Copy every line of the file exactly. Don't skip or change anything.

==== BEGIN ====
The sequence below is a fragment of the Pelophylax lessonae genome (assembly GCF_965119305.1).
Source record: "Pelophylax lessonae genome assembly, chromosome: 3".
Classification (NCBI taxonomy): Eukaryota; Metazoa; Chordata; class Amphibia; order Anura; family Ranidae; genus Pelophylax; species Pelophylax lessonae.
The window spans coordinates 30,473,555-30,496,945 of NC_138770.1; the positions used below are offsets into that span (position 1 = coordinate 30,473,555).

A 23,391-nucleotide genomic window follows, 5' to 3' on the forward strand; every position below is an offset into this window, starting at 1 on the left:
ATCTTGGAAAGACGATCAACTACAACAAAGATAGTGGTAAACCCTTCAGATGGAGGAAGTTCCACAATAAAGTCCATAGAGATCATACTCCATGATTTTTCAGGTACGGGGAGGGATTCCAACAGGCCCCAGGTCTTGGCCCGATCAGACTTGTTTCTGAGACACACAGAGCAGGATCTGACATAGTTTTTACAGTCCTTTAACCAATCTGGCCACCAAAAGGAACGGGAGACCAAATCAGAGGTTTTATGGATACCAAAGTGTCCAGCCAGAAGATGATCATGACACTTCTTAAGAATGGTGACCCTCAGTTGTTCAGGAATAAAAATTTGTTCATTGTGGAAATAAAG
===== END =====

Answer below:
The sequence below is a fragment of the Pelophylax lessonae genome (assembly GCF_965119305.1).
Source record: "Pelophylax lessonae genome assembly, chromosome: 3".
Classification (NCBI taxonomy): Eukaryota; Metazoa; Chordata; class Amphibia; order Anura; family Ranidae; genus Pelophylax; species Pelophylax lessonae.
The window spans coordinates 30,473,555-30,496,945 of NC_138770.1; the positions used below are offsets into that span (position 1 = coordinate 30,473,555).

A 23,391-nucleotide genomic window follows, 5' to 3' on the forward strand; every position below is an offset into this window, starting at 1 on the left:
ATCTTGGAAAGACGATCAACTACAACAAAGATAGTGGTAAACCCTTCAGATGGAGGAAGTTCCACAATAAAGTCCATAGAGATCATACTCCATGATTTTTCAGGTACGGGGAGGGATTCCAACAGGCCCCAGGTCTTGGCCCGATCAGACTTGTTTCTGAGACACACAGAGCAGGATCTGACATAGTTTTTACAGTCCTTTAACCAATCTGGCCACCAAAAGGAACGGGAGACCAAATCAGAGGTTTTATGGATACCAAAGTGTCCAGCCAGAAGATGATCATGACACTTCTTAAGAATGGTGACCCTCAGTTGTTCAGGAATAAAAATTTGTTCATTGTGGAAATAAAG